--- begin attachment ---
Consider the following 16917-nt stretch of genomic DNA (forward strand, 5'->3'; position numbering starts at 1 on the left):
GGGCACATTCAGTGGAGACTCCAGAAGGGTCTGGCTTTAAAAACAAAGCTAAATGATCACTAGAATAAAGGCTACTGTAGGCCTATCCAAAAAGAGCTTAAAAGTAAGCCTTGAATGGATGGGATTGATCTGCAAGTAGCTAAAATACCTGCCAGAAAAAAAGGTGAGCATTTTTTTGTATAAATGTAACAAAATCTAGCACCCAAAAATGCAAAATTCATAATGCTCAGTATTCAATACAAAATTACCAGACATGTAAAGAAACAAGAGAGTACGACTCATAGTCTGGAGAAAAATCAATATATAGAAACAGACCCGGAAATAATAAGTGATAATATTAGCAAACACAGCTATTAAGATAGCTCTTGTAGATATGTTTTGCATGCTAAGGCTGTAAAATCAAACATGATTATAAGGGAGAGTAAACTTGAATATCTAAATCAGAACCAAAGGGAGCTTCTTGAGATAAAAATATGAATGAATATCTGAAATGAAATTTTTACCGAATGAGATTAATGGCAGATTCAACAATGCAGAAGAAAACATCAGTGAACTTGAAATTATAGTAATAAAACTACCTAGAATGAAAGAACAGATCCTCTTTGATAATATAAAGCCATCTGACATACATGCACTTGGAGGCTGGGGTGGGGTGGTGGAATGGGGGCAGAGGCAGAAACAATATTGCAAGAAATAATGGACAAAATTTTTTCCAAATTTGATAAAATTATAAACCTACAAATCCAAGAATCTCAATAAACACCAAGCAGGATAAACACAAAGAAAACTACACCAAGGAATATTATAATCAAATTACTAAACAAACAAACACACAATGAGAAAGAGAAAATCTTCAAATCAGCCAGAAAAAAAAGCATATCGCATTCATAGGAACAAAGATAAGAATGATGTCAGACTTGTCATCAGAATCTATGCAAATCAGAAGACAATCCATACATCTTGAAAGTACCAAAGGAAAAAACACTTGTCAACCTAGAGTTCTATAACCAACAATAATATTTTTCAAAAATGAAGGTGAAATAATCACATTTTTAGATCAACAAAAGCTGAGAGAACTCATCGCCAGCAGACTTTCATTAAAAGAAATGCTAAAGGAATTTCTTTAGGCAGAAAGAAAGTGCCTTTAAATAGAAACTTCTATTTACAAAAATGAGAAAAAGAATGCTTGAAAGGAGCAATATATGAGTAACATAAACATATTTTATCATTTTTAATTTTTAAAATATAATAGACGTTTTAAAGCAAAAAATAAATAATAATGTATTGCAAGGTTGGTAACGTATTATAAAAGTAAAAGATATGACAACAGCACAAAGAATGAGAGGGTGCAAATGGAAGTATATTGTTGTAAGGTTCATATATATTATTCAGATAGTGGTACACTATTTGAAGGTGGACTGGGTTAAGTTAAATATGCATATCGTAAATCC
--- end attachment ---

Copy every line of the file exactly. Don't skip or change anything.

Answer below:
Consider the following 16917-nt stretch of genomic DNA (forward strand, 5'->3'; position numbering starts at 1 on the left):
GGGCACATTCAGTGGAGACTCCAGAAGGGTCTGGCTTTAAAAACAAAGCTAAATGATCACTAGAATAAAGGCTACTGTAGGCCTATCCAAAAAGAGCTTAAAAGTAAGCCTTGAATGGATGGGATTGATCTGCAAGTAGCTAAAATACCTGCCAGAAAAAAAGGTGAGCATTTTTTTGTATAAATGTAACAAAATCTAGCACCCAAAAATGCAAAATTCATAATGCTCAGTATTCAATACAAAATTACCAGACATGTAAAGAAACAAGAGAGTACGACTCATAGTCTGGAGAAAAATCAATATATAGAAACAGACCCGGAAATAATAAGTGATAATATTAGCAAACACAGCTATTAAGATAGCTCTTGTAGATATGTTTTGCATGCTAAGGCTGTAAAATCAAACATGATTATAAGGGAGAGTAAACTTGAATATCTAAATCAGAACCAAAGGGAGCTTCTTGAGATAAAAATATGAATGAATATCTGAAATGAAATTTTTACCGAATGAGATTAATGGCAGATTCAACAATGCAGAAGAAAACATCAGTGAACTTGAAATTATAGTAATAAAACTACCTAGAATGAAAGAACAGATCCTCTTTGATAATATAAAGCCATCTGACATACATGCACTTGGAGGCTGGGGTGGGGTGGTGGAATGGGGGCAGAGGCAGAAACAATATTGCAAGAAATAATGGACAAAATTTTTTCCAAATTTGATAAAATTATAAACCTACAAATCCAAGAATCTCAATAAACACCAAGCAGGATAAACACAAAGAAAACTACACCAAGGAATATTATAATCAAATTACTAAACAAACAAACACACAATGAGAAAGAGAAAATCTTCAAATCAGCCAGAAAAAAAAGCATATCGCATTCATAGGAACAAAGATAAGAATGATGTCAGACTTGTCATCAGAATCTATGCAAATCAGAAGACAATCCATACATCTTGAAAGTACCAAAGGAAAAAACACTTGTCAACCTAGAGTTCTATAACCAACAATAATATTTTTCAAAAATGAAGGTGAAATAATCACATTTTTAGATCAACAAAAGCTGAGAGAACTCATCGCCAGCAGACTTTCATTAAAAGAAATGCTAAAGGAATTTCTTTAGGCAGAAAGAAAGTGCCTTTAAATAGAAACTTCTATTTACAAAAATGAGAAAAAGAATGCTTGAAAGGAGCAATATATGAGTAACATAAACATATTTTATCATTTTTAATTTTTAAAATATAATAGACGTTTTAAAGCAAAAAATAAATAATAATGTATTGCAAGGTTGGTAACGTATTATAAAAGTAAAAGATATGACAACAGCACAAAGAATGAGAGGGTGCAAATGGAAGTATATTGTTGTAAGGTTCATATATATTATTCAGATAGTGGTACACTATTTGAAGGTGGACTGGGTTAAGTTAAATATGCATATCGTAAATCC